Saturday, 6 December 2008

Visiting Erasmus Bunny

Today we did our weekly visit to the herb garden at the back of the Erasmus Darwin House, to feed local celebrity, Erasmus Bunny. According to Jenny Uglow's book, The Lunar Men, Darwin's house originally looked east into the Cathedral Close, but Darwin added a new front (pictured below) facing west across what's now Beacon Street.

The courtyard at the back of the house has perhaps the best view in Lichfield, overlooking the herb garden with the cathedral spires rising behind it.

Erasmus Bunny lives in a hutch by the Cathedral gift shop, keeping up the tradition of a resident rabbit (we know from Darwin's letters that he kept 'queer-coloured rabbits'). Let's be honest, Erasmus is a pretty grumpy rabbit, especially when it's cold weather. Here he's refusing to leave his burrow...

But he's easily bribed with a handful of rabbit treats.

Then it's back home, pausing to admire the ornamental flagstones and the Darwin portrait.

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Thursday, 4 December 2008

French flummery for beginnners

This is my attempt at making French flummery, which, contrary to Mrs Glasse's suggestion (see below), I've garnished with pistachio nuts. I'd been making jellies and had somehow got side-tracked by Ivan Day's absolutely gorgeous website Historic Food. He says that flummery was originally a kind of jelly, made by steeping oatmeal overnight in water, and then boiling the strained liquor with sugar. I also heard him talking on a food podcast about flummery's connections with its Italian cousin, blancmange, and anyway, I was hooked.

I ended up making the one below from a recipe in Anne Chotzinoff Grossman and Lisa Grossman Thomas's Lobscouse & Spotted Dog, a book that charts the authors' attempts to research and replicate the dishes in Patrick O'Brian's Aubrey/Maturin novels! Check out their fantastic website for a table of contents and some photos of their results. However, I cheated where the recipe listed calf's foot jelly and used gelatine instead. The result was delicately flavoured and unbelievably rich - I can see why the recipe serves eight!

Another recipe for French flummery. From: Hannah Glasse, The Art of Cookery Made Plain And Easy (1747).

Take a quart of cream, and half an ounce of isinglass, beat it fine, and stir it into the cream. Let it boil softly over a slow fire a quarter of an hour, keep it stirring all the time; then take it off, sweeten it to your palate and put in a spoonful of rose water, and a spoonful of orange-flower water; strain it, and pour it into a glass or bason, or what you please, and when it is cold turn it out. It makes a fine side-dish. You may eat it with cream, wine, or what you please. Lay round it baked pears. It both looks very pretty and eats very fine.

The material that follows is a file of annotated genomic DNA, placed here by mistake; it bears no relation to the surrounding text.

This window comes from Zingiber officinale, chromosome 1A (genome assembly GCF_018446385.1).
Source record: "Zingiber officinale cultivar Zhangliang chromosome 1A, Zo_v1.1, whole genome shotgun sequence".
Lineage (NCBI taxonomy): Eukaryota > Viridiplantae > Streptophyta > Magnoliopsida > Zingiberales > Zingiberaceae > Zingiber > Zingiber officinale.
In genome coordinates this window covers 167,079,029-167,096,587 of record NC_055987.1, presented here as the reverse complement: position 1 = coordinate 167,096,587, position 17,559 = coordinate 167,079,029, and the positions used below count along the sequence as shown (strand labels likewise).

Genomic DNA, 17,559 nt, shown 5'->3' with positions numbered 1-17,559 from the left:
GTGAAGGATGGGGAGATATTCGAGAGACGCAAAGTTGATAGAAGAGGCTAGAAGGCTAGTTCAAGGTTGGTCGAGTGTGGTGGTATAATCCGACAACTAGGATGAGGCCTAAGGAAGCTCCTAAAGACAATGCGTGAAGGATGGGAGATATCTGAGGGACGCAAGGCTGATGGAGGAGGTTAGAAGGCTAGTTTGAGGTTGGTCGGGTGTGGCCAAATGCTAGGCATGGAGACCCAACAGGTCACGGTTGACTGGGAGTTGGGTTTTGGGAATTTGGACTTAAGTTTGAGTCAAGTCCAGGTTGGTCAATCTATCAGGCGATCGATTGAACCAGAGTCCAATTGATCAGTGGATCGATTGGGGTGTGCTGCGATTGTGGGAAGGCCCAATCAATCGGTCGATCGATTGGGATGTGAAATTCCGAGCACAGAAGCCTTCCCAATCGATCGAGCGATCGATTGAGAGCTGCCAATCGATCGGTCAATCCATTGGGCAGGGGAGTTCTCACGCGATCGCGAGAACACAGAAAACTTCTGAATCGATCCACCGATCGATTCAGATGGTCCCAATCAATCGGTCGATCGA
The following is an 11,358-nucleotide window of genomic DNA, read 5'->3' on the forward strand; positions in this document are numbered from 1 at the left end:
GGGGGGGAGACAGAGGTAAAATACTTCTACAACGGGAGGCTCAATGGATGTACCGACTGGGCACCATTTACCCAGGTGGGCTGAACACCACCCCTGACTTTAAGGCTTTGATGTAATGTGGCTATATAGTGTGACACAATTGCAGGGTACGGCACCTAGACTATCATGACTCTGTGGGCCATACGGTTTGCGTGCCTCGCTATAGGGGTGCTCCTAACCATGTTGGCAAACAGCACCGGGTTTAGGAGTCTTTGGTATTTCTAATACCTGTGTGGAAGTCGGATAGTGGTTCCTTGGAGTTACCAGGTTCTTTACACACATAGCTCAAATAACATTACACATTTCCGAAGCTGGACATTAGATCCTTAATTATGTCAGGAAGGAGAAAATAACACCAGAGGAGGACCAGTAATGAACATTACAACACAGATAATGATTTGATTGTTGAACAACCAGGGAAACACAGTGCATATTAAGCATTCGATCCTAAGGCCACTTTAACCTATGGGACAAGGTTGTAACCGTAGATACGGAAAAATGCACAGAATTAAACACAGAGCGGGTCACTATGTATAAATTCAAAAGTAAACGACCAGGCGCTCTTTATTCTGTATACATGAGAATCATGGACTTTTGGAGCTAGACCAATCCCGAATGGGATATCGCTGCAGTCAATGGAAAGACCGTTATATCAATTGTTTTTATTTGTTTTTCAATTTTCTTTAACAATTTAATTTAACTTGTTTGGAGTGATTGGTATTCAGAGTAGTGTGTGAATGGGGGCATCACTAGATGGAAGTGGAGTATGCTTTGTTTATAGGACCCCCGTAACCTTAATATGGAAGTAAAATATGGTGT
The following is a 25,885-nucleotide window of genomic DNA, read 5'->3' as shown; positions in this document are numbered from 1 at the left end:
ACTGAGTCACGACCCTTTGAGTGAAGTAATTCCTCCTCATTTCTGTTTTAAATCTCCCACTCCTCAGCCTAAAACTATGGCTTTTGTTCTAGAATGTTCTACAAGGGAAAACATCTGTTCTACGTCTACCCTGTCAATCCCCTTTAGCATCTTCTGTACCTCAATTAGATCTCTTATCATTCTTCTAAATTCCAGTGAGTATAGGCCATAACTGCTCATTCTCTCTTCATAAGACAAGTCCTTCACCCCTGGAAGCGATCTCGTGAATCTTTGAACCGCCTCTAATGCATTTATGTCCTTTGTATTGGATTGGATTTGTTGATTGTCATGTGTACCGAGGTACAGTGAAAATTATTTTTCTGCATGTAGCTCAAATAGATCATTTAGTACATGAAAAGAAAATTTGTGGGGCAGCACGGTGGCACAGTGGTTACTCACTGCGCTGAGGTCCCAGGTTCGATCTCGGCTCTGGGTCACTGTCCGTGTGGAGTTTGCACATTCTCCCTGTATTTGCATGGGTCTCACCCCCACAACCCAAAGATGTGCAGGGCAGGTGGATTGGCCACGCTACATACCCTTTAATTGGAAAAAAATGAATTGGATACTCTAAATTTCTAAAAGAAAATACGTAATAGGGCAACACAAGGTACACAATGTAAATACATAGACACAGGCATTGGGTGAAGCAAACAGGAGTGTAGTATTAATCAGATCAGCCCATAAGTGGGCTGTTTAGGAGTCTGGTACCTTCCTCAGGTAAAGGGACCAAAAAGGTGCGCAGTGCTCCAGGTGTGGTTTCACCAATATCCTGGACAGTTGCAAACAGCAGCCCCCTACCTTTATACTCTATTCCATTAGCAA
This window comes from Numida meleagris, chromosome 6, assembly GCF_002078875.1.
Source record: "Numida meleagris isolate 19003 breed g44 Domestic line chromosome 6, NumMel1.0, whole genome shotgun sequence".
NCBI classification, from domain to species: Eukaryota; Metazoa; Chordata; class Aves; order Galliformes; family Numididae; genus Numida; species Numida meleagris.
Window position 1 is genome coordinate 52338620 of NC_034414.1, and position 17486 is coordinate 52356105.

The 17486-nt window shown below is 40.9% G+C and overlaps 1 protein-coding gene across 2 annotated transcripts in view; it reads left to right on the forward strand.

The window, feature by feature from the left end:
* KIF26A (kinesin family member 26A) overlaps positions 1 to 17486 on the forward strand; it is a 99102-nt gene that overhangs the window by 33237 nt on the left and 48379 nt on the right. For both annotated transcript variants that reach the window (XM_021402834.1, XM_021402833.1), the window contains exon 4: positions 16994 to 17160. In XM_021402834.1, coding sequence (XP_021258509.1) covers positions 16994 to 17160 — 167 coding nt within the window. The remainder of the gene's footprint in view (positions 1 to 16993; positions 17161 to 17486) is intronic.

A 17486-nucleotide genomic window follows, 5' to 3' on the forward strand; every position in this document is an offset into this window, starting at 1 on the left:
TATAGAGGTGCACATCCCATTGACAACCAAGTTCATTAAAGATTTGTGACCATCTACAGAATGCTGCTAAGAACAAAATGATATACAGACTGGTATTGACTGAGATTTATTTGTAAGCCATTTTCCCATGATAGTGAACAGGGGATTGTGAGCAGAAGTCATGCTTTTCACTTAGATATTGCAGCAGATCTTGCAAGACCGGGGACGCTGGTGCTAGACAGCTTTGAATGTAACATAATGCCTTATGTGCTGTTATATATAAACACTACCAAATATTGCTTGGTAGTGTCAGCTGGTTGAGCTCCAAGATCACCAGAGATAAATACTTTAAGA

Wednesday, 3 December 2008

Spitalfields, London

A Hogarth-themed shop-window display in Spitalfields.

Tuesday, 2 December 2008

Dr Johnson's House, Gough Square

I thought you might like to see some photos I took in August 2007 on a research trip to Dr Johnson's London house at Gough Square, just off Fleet Street.

Above is Johnson's cat, Hodge, standing on the dictionary with oyster shells at his feet (oysters were a cheap food in those days and quite suitable for cats!) Boswell, in his Life of Johnson, immortalised Hodge thus: 'I recollect [Hodge] one day scrambling up Dr. Johnson's breast, apparently with much satisfaction, while my friend smiling and half-whistling, rubbed down his back, and pulled him by the tail; and when I observed he was a fine cat, saying, "Why yes, Sir, but I have had cats whom I liked better than this;" and then as if perceiving Hodge to be out of countenance, adding, "but he is a very fine cat, a very fine cat indeed."'

While we were there, we also visited Johnson's local, Ye Olde Cheshire Cheese, which is very close to the house. There's no hard evidence that Johnson ever went there, though you can sit on what the pub claims to be his favourite bench in the chop room, and there's even a chair suspended from the ceiling that was supposed to Johnson's. It's highly recommended for its food and authentic Georgian atmosphere - you can see from the last pic how dark it is in there! Note the portrait of Johnson and Boswell in conversation, hung above the doorway to the bar. Historically it's always been a popular meeting place for writers and journalists.

Monday, 1 December 2008

Johnson vs. Darwin

As a member of the Johnson Society in his birthplace, Lichfield, I've had the chance to attend some of his September birthday celebrations, which usually involve an annual dinner in the Guildhall. A few years ago, as my partner and I sat down to steak and kidney pie and glasses of Johnson's favourite punch, we were slightly startled by our neighbour leaning over and asking: 'Are you Johnson or Darwin?' It seemed like a bizarre question, but in retrospect this was just another version of that old 'town and gown' debate that's been going on since the early Middle Ages... The house of the great scientist and member of the Lunar Society, Erasmus Darwin, is located in the cathedral close, on rising ground to the north of the town, whereas Samuel Johnson's house (now the Samuel Johnson Birthplace Museum) is on the market square right in the centre of town. What part of Lichfield had we allied ourselves with - he was asking - the town or the cathedral?!